keywords = "Communication, Physician-patient relationship, Racial disparities",
author = "Wendy Levinson and Hudak, {Pamela L.} and Feldman, {Jacob J.} and Richard Frankel and Alma Kuby and Sylvia Bereknyei and Clarence Braddock",
year = "2008",
month = "4",
doi = "10.1097/MLR.0b013e31815f5392",
language = "English",
volume = "46",
pages = "410--416",
journal = "Medical Care",
issn = "0025-7079",
publisher = "Lippincott Williams and Wilkins",
number = "4",

}

TY - JOUR

T1 - "It's not what you say ..."

T2 - Racial disparities in communication between orthopedic surgeons and patients

AU - Levinson, Wendy

AU - Hudak, Pamela L.

AU - Feldman, Jacob J.

AU - Frankel, Richard

AU - Kuby, Alma

AU - Bereknyei, Sylvia

AU - Braddock, Clarence

PY - 2008/4

Y1 - 2008/4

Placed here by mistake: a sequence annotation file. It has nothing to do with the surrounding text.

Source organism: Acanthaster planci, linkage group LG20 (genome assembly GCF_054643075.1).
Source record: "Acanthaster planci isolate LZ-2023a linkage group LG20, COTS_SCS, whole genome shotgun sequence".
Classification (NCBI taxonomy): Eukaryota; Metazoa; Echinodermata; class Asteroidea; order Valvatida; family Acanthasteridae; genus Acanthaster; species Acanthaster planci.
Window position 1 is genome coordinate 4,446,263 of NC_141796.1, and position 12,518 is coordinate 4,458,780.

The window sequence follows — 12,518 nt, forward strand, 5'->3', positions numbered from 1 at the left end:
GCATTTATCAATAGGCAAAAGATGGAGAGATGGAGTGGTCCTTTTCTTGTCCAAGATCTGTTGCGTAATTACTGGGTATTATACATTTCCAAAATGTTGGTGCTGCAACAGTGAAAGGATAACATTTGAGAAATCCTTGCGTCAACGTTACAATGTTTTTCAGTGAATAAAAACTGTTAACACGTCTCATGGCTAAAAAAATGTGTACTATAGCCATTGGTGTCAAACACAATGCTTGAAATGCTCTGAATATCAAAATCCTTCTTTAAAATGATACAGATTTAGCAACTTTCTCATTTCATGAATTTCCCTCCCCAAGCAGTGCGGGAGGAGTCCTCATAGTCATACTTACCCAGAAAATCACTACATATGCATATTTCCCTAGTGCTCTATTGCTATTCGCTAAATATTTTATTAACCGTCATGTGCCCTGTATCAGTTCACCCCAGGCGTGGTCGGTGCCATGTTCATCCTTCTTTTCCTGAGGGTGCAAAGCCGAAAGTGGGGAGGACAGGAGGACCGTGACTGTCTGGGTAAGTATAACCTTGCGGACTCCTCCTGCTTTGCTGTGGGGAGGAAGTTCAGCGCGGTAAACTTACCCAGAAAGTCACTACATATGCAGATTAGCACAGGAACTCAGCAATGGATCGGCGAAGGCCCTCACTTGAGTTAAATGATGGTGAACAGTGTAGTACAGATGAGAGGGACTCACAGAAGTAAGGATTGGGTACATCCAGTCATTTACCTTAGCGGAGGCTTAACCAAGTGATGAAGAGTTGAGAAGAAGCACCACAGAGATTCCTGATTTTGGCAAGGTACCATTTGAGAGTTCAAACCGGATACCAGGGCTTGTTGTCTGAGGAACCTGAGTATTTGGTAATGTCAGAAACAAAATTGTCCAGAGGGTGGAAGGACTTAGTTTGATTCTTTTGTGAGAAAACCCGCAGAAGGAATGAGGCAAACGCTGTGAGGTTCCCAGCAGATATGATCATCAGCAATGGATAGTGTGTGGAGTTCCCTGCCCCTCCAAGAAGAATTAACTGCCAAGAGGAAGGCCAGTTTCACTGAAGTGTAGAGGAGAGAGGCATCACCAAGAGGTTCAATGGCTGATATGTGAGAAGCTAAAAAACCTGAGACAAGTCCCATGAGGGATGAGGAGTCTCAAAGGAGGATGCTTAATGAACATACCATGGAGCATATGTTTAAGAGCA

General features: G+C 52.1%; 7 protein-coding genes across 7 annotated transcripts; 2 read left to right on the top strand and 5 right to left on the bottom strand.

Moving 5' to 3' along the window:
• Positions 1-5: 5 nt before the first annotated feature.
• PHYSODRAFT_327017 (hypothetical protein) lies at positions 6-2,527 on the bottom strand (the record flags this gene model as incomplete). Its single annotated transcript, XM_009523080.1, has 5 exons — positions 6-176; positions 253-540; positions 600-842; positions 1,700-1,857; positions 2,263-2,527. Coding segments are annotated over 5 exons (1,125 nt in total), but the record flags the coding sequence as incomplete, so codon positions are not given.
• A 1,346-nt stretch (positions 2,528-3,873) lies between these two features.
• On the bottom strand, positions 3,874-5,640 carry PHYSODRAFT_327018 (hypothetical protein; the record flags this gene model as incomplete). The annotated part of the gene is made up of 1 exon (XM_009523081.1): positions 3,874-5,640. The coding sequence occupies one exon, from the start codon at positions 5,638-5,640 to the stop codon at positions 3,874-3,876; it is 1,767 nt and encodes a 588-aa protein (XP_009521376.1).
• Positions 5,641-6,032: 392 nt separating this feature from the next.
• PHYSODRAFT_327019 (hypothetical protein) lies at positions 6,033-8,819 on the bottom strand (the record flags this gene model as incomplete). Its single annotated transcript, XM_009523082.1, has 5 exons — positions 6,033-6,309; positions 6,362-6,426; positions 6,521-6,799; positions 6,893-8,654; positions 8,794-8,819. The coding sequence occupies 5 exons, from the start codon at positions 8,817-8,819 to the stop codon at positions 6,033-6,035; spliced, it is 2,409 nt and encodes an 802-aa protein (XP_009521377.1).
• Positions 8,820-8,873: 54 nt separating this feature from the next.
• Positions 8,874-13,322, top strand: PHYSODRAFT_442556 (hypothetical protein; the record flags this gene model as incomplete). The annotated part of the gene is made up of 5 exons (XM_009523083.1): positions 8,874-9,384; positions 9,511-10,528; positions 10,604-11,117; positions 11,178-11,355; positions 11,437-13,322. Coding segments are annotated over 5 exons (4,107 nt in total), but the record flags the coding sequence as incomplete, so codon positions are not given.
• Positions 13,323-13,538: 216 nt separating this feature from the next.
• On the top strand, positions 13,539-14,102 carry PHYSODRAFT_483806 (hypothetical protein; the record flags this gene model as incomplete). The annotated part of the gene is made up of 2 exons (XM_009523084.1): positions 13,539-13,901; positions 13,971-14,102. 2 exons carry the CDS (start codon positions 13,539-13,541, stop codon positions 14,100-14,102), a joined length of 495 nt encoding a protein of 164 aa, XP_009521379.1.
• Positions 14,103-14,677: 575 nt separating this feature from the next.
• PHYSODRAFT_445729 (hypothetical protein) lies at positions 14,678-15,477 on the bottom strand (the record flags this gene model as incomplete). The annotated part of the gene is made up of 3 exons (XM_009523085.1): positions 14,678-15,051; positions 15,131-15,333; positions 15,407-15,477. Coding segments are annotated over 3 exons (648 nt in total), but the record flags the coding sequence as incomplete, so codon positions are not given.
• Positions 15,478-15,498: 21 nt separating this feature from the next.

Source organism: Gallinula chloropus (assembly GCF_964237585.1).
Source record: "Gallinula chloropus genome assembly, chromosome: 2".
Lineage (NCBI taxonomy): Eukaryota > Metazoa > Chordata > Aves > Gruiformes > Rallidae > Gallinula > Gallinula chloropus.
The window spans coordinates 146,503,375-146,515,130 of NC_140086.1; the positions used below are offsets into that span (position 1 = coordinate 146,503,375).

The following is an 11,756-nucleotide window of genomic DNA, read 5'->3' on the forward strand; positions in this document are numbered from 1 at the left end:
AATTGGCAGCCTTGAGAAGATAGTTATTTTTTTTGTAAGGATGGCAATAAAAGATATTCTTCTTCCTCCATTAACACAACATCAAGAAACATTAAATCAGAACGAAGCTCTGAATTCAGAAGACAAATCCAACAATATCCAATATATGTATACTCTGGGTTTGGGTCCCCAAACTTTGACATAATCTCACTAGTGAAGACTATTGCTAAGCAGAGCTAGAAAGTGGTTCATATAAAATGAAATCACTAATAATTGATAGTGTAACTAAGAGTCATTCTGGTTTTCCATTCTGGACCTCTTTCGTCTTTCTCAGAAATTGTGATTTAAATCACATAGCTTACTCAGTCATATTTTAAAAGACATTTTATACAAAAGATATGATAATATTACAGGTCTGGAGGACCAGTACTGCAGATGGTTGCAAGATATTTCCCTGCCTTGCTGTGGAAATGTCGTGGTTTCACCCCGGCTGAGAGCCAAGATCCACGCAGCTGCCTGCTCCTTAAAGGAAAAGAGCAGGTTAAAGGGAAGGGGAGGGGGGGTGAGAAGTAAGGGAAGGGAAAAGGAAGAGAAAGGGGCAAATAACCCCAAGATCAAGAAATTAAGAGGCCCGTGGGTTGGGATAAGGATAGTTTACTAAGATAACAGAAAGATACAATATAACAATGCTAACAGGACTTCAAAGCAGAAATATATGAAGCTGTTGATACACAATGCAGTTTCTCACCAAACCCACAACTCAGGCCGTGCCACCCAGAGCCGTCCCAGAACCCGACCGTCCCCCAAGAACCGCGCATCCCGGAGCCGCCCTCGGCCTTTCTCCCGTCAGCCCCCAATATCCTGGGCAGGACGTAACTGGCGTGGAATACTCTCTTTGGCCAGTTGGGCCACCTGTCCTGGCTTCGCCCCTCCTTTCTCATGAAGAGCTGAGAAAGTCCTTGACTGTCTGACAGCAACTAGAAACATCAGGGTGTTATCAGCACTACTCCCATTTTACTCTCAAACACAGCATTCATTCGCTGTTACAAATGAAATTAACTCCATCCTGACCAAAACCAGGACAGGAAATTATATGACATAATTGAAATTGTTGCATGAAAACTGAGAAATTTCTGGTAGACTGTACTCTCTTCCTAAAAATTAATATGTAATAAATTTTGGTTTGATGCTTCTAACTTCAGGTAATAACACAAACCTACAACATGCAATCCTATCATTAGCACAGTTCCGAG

N2 - BACKGROUND:: Excellent communication between surgeons and patients is critical to helping patients to make informed decisions and is a key component of both high quality of care and patient satisfaction. Understanding racial disparities in communication is essential to provide quality care to all patients. OBJECTIVE:: To examine the content and process of informed decision-making (IDM) between orthopedic surgeons and elderly white versus African American patients. To assess the association of race and patient satisfaction with surgeon communication. RESEARCH DESIGN:: Analysis of audiotape recordings of office visits between orthopedic surgeons and patients. PARTICIPANTS:: Eighty-nine orthopedic surgeons and 886 patients age 60 years or older in Chicago, Illinois. METHODS:: Tapes were analyzed by coders for content using 9 elements of IDM and for process using 4 global ratings of the relationship-building component of communication (responsiveness, respect, listening, and sharing). Ratings by race were compared using χ analysis. Patients completed a questionnaire rating satisfaction with surgeon communication and the visit overall. Logistic analysis was used to assess the effect of race on satisfaction. RESULTS:: Overall there were practically no significant differences in the content of the 9 IDM elements based on race. However, coder ratings of relationship were higher on 3 of 4 global ratings (responsiveness, respect, and listening) in visits with white patients compared with African American patients (P < 0.01). Patient ratings of communication and overall satisfaction with the visit were significantly higher for white patients. CONCLUSIONS:: The content of IDM conversations does not differ by race. Yet differences in the process of relationship building and in patient satisfaction ratings were clearly present. Efforts to enhance cultural communication competence of surgeons should emphasize the skills of building relationships with patients in addition to the content of IDM.